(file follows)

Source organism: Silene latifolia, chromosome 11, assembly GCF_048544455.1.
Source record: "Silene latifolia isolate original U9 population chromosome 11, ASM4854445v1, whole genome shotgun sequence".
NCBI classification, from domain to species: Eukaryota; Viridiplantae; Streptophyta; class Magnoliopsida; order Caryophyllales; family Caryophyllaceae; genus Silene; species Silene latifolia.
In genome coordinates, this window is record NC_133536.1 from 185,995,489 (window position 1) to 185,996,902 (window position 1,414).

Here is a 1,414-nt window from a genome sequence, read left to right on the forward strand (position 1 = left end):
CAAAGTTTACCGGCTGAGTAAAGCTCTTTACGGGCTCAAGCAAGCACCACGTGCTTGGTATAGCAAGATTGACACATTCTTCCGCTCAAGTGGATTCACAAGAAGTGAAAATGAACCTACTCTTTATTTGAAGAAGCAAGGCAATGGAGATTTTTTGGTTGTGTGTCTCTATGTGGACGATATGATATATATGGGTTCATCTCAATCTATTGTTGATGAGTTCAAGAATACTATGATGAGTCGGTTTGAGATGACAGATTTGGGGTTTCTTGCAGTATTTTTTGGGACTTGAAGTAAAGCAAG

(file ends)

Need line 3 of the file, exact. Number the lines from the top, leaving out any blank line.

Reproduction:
NCBI classification, from domain to species: Eukaryota; Viridiplantae; Streptophyta; class Magnoliopsida; order Caryophyllales; family Caryophyllaceae; genus Silene; species Silene latifolia.